Tofino was 100% lovely. I can see why some people come back there to work summer after summer. Hearing the town gossip from Sandy was entertaining in itself. I won’t share it with you here though – that’s why YOU need to get to Tofino, so you can hear the stories firsthand. Hearing them secondhand through me (making you the third hand, in effect) just wouldn’t be the same. Rest assured though, as with many small towns there’s an entertaining tale or two (or ten) about the local colour. Ask about the drugs. Ask about the characters. Ask about all sorts of things.
Actually, do this no matter where you are. Do it in your own hometown. Keep throwing out lines to people and fishing. You’ll probably be surprised what you come up with.
For dinner we ate at what is possibly my favourite restaurant in Canada. Seriously. I spotted Kuma on Tofino’s main drag when we first pulled into town and KNEW that I would love it.
Are you kidding me? Can I get married here? The food was so good that I literally bought the t-shirt. It’s so good that I’m going to dedicate an entire post to it instead of going into detail here. Because I would get side-tracked. Forever. And then this post would be obscenely long (and it’s already pretty long).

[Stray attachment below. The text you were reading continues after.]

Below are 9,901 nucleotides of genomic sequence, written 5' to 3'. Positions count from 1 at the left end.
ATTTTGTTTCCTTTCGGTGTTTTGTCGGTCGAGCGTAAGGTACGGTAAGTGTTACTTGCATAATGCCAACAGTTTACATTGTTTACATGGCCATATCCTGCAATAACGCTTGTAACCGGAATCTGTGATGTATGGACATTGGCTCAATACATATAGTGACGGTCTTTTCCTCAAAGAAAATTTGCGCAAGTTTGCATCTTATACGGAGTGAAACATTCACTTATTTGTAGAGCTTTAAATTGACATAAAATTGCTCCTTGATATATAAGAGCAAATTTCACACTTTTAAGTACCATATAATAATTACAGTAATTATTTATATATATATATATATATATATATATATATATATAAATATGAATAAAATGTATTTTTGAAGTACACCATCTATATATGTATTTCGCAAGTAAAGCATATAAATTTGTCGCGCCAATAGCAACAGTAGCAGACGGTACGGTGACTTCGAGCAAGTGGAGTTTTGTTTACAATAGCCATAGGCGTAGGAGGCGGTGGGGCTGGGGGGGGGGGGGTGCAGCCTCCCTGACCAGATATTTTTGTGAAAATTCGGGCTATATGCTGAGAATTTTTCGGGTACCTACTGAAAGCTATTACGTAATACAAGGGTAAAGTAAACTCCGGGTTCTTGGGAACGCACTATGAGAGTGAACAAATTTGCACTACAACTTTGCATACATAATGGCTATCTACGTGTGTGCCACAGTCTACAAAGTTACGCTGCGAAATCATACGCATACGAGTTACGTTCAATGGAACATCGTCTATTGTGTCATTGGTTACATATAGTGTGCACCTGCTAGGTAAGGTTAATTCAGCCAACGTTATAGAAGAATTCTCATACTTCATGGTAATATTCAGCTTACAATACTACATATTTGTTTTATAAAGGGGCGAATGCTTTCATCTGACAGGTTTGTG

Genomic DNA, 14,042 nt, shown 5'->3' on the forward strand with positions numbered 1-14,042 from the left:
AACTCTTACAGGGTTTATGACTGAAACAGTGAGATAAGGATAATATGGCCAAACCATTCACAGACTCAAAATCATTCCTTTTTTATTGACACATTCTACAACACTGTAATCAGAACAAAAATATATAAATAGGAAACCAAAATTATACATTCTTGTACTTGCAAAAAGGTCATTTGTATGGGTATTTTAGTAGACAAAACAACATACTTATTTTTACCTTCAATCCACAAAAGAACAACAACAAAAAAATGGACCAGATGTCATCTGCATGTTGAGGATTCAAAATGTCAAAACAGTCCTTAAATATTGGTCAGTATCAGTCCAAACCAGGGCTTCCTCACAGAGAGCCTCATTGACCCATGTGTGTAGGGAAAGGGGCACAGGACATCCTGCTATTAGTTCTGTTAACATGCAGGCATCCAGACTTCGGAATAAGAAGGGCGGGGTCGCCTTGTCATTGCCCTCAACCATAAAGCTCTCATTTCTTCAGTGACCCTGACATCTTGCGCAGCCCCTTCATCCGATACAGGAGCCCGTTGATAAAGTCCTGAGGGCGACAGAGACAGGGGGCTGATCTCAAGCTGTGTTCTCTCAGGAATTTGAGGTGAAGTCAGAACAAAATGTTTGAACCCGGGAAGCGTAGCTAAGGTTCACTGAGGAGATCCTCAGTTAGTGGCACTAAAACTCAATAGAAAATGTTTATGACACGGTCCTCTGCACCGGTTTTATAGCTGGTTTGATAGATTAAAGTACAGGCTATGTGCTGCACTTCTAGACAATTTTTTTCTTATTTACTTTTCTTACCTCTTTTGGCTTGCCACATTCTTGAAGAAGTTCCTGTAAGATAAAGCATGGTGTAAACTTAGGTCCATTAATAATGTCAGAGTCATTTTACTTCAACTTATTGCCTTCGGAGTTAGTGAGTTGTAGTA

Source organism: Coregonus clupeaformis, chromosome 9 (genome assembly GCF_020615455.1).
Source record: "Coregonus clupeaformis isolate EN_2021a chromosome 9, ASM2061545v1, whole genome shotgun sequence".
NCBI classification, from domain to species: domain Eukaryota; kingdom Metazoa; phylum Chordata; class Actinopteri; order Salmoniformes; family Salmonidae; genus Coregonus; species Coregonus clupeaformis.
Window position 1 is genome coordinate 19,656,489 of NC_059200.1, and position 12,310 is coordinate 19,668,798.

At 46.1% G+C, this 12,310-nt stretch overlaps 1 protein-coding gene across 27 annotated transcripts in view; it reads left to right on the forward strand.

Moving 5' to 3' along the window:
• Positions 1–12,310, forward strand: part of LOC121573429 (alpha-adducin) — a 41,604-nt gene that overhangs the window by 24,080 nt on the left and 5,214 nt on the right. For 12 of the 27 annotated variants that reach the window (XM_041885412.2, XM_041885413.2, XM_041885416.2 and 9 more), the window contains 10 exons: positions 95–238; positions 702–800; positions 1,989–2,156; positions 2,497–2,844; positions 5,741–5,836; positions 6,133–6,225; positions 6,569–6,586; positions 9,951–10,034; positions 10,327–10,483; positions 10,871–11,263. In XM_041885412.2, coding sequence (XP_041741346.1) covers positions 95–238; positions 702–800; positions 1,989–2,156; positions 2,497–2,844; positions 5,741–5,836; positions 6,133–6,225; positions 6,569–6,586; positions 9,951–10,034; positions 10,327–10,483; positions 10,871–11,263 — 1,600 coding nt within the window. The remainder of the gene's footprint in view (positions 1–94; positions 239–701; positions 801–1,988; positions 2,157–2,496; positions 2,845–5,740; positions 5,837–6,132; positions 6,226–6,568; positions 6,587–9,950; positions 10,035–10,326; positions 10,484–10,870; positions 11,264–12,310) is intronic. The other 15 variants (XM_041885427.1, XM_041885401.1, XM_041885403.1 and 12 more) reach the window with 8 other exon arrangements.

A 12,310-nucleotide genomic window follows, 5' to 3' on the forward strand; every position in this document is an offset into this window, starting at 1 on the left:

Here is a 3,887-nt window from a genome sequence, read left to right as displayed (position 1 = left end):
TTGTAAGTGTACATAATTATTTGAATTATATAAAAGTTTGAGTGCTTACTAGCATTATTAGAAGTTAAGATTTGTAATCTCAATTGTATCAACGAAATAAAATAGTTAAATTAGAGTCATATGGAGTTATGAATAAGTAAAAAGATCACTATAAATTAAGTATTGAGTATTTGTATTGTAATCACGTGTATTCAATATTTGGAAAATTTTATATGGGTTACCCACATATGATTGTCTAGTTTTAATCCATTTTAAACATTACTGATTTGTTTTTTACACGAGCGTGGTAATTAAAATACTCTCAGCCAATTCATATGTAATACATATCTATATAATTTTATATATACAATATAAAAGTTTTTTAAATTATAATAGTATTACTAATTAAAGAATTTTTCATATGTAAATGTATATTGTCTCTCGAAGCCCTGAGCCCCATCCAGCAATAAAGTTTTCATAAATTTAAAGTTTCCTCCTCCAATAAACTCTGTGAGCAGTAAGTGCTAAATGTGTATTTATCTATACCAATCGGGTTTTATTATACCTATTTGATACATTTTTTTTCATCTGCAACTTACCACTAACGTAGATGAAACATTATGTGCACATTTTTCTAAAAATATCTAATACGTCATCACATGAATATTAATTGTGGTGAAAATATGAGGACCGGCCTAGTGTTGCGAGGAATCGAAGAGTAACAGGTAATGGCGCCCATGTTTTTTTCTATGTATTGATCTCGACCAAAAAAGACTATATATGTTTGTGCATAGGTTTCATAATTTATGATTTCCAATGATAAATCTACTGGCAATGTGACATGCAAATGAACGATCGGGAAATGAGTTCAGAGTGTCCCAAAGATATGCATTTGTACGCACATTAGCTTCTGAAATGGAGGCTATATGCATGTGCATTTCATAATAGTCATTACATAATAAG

Post-dinner at Kuma we went for a walk, grabbed some beers and then headed down to the dock to watch the sunset. Perfect. A glorious day. A glorious trip. Then it floated into my mind: “Oh, yeah. Now we have to drive all the way back…”
Nah, better not think about that just yet. Better just enjoy the sunset.
Day 25 Costs
- Tofino Brewing Company Swag: $84.00
- Tofino Brewing Company Flight of Beer and Growlito: $37.33
- Victory Dinner at Kuma: $70.00
- Souvenir T-Shirt at Kuma: $28.61
- Beer at Tough City Sushi: $12.94
Happy Tuesday! I’d like to welcome you to the second day of the week by introducing you to a cool company I found for literature and tea lovers while scanning the Internet. I reached out to their CEO and Creative Director Christina who was obliging enough to send me a box to test and also offer a box for a reader giveaway.
Muse Monthly is a subscription service box that sends a hand-picked pairing of tea and book to your door every month.